PM Blair has announced the beginning of a British troop drawdown in the Coalition Forces in Iraq. PM Blair has announced Austrailias continued support.
To quote an Aussie on another site:
“Blair really isn’t pulling out either. He’s reducing troop numbers because they no longer need the same number of troops to do the job that they are doing.
Australia’s situation is different - we’ve already reduced our numbers in Iraq to the minimum needed to do the jobs we are currently doing and protect ourselves.
Bringing troops home can be a sign of victory, as well as a sign of surrender.”
I see Blair as responding to a weakening position in Britain. Howard is responding in a different way to his situation in Austrailia.
[quote]We won’t follow Blair’s Iraq pull-out, says Howard
Patrick Walters, February 21, 2007
Prime Minister John Howard today ruled out following Britain’s lead and reducing troop numbers in Iraq. Australia also has about 550 soldiers in southern Iraq, based at Tallil, and Mr Howard says there are no plans to reduce those numbers.
“You’ve got to maintain critical mass and to do the job, according to our defence advice, you need that,” he told reporters in Perth.
“The reason I understand Mr Blair will give is that conditions have stabilised in Basra so that there can be this decision taken.
“They will still have 5,000 and we will 550.
“I don’t think it follows from that that there should be a reduction in our 550,” Mr Howard said. Australia currently has about 1,450 personnel in the Middle East, including about 900 inside Iraq.
British Prime Minister Tony Blair will tell parliament that 1500 servicemen and women in and around Basra will leave within weeks, and a further 1500 troops will be home by Christmas.
White House spokesman Gordon Johndroe confirmed that Mr Blair told US President George W. Bush of his plans for troop withdrawal.
‘‘We view this as a success,’’ Mr Johndroe said, suggesting the British move was a sign of increasing stabilisation in Iraq. ‘‘They spoke about this this morning on the phone,’’ he said.
Mr Blair will tell parliament that Operation Sinbad, the security and reconstruction plan conducted in Basra over the past six months by British forces, has been a success.
Since it ended earlier this month Mr Blair and forces’ chiefs have assessed the ability of Iraqi security troops to do the job.
Mr Blair will give the go ahead for withdrawal despite Mr Bush’s decision to send more than 21,000 American reinforcements into Baghdad.
Federal Opposition Leader Kevin Rudd challenged Prime Minister John Howard to follow Britain’s anticipated lead in withdrawing forces from Iraq. He said if it was good enough for Mr Blair to withdraw troops, Mr Howard should follow suit.
“If the British now have a withdrawal strategy from Iraq, the Australian people ask themselves a pretty basic question, ‘Why doesn’t Australia now have a withdrawal strategy from Iraq?’,” he told reporters in Sydney.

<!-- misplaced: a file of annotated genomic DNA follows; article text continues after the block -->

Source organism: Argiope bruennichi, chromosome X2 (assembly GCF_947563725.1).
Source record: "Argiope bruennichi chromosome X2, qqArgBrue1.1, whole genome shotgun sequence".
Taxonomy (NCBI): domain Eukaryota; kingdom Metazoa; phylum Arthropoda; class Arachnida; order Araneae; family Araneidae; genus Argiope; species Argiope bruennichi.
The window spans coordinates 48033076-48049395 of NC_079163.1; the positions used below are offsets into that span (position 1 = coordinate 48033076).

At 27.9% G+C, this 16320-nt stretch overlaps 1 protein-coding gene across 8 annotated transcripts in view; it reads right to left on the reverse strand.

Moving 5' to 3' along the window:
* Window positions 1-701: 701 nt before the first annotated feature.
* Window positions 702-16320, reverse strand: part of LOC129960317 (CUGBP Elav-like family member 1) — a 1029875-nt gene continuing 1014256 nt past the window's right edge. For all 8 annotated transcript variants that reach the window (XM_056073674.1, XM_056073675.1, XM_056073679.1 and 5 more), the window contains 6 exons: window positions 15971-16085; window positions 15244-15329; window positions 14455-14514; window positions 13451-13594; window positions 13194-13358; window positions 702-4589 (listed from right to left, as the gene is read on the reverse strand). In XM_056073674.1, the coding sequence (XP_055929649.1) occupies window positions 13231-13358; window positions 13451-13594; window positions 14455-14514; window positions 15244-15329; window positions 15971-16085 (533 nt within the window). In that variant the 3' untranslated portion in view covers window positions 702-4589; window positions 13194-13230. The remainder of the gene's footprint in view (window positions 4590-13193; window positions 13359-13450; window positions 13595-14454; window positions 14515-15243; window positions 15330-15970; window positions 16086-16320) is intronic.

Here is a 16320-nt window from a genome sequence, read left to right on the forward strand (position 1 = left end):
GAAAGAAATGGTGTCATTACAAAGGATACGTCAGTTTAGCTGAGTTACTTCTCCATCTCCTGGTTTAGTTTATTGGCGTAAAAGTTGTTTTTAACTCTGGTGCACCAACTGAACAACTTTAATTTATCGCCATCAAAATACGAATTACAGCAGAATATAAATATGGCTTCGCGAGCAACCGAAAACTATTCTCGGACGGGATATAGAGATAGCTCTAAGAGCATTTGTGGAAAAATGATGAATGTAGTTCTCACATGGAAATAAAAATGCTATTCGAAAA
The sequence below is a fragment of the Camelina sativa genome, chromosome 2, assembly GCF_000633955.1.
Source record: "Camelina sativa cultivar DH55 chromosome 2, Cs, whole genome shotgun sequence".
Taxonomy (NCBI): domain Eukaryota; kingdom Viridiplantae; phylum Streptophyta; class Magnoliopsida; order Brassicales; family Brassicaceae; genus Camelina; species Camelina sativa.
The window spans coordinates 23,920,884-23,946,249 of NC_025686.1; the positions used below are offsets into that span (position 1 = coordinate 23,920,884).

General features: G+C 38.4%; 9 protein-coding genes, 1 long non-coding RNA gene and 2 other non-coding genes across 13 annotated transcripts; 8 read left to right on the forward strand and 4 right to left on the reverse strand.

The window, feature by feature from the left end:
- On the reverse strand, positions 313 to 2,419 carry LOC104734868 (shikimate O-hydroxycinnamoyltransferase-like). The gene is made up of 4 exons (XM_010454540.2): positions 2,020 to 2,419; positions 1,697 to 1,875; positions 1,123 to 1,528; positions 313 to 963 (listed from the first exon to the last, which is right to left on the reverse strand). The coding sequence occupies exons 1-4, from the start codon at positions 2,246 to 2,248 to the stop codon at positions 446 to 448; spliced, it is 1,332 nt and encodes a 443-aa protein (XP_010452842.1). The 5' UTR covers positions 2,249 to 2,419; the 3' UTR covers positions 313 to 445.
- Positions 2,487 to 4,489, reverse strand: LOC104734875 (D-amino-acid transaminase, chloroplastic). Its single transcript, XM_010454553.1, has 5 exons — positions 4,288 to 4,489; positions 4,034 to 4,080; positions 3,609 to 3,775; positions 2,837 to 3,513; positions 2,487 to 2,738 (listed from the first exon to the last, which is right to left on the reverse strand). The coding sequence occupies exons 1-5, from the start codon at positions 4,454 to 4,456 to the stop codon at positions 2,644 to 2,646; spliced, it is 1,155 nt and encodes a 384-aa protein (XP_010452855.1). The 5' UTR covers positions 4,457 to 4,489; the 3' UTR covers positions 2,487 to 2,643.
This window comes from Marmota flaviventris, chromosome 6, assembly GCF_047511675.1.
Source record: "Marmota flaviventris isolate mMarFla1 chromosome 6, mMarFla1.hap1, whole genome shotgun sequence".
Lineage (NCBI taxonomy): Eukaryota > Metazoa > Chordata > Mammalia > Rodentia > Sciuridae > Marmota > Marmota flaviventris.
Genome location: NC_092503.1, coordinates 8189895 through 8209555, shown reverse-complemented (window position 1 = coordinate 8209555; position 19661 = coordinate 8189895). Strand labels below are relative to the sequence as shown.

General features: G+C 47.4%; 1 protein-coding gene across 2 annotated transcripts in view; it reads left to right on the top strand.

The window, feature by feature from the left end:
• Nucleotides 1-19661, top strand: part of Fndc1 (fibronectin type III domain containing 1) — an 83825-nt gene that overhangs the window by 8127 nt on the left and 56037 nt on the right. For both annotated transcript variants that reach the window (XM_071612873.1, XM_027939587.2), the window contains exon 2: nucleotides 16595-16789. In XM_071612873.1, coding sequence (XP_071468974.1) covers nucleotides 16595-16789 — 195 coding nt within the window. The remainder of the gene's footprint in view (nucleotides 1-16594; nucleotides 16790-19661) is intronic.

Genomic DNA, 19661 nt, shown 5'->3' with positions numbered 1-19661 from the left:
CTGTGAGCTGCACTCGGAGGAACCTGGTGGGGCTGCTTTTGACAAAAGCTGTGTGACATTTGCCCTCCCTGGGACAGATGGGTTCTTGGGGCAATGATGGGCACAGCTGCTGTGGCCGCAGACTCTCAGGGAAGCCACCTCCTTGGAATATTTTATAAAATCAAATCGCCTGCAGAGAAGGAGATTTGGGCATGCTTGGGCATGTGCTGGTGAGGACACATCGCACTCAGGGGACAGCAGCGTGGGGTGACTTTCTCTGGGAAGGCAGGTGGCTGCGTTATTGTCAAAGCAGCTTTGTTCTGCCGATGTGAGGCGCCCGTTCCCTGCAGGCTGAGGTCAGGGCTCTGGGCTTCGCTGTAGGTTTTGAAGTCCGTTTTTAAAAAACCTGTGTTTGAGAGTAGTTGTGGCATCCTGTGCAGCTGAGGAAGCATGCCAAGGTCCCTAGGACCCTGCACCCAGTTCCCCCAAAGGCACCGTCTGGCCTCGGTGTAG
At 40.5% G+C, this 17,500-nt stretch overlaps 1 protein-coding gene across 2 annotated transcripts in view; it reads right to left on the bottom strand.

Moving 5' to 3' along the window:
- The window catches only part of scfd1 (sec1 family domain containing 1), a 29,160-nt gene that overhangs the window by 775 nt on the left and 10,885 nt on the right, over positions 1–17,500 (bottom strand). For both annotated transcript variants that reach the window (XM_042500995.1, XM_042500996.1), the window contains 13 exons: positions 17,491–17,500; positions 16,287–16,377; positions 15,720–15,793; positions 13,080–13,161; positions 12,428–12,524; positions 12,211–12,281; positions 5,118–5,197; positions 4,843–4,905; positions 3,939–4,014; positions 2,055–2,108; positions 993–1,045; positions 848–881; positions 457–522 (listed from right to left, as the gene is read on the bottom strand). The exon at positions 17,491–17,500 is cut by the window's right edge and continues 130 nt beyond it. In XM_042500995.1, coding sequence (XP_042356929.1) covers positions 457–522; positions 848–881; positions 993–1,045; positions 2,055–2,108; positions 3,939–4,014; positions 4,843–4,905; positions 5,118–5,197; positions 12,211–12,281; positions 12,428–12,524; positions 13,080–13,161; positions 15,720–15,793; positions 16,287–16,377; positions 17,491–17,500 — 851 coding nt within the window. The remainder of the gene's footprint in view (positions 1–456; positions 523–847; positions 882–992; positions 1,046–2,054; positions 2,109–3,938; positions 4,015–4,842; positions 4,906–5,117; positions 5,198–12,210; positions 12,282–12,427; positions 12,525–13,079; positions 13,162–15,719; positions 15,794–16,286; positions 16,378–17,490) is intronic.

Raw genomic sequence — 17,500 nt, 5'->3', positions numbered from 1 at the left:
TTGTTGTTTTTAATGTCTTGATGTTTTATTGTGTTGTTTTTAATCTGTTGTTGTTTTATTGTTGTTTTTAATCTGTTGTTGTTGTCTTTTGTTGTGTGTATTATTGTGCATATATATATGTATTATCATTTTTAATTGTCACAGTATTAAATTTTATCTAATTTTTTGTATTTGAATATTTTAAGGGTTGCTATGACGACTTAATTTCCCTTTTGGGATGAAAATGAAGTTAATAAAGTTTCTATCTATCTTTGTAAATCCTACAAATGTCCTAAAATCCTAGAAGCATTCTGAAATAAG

“My challenge to Mr Howard is what is your policy for winning the war in Iraq and what is your exit strategy for Australian troops.
“We’d like to hear answers to that because so far we haven’t got any.”
Mr Rudd said Labor’s policy on Iraq was simple. “We believe our combat forces should come home and we should not be sending more troops to Iraq,” he said.
Mr Rudd also said he was disappointed Mr Howard did not support his proposal to assist training Iraqi security forces in Oman.
The Howard government last week decided to extend the operational deployment of the 520-strong Overwatch Battle Group in southern Iraq until December 2007 as well as send 70 additional army trainers.
Australia’s Defence Minister Brendan Nelson and Foreign Minister Alexander Downer both played down the significance of the expected announcement of a British troop drawdown.
“Under no circumstances should anybody interpret the British having 5,000 troops in Basra, 10 times the Australian number, looking after the same number of provinces, as any kind of cut and run,” Dr Nelson told reporters in Perth.
“In fact, what this is evidence of is the fact that in the south of Iraq we are making progress and the British are confident enough to reduce their troop numbers to around 5,000.”
Dr Nelson denied that the UK phase-down was at odds with Washington’s decision to lift the number of US troops in Iraq by 21,500 and help stabilise Baghdad.
“People ought to remember that 60 per cent of the violence comes from Baghdad and al-Anbar province, where al-Qaeda is particularly active,” he told ABC Radio.
“The rest of Iraq is quite different. Yes, it is potentially very different, we’ve been working very hard to train the Iraqis up, we’ve made considerable progress in giving Iraqis control of security in the two provinces Australia looks after.
“The conditions are not yet right to abandon the Iraqis in those circumstances.”
Foreign Minister Alexander Downer said Britain was reducing, not withdrawing, its troops from Iraq.
“They will be leaving several thousand troops in Iraq and the important point to make here is the British are not withdrawing from Iraq,” he said.
“What we are all trying to do is increasingly transfer responsibility for the security to the Iraqi security forces.”
The Australians in southern Iraq are now based at the big US base at Tallil in Dhi Qar province but continue to rely on British for a range of services including helicopters, medical support and intelligence.
The Australian battle group has a security overwatch role in both Al Muthanna and Dhi Qar provinces working in conjunction with other coalition forces.
theaustralian.news.com.au/st … 01,00.html[/quote]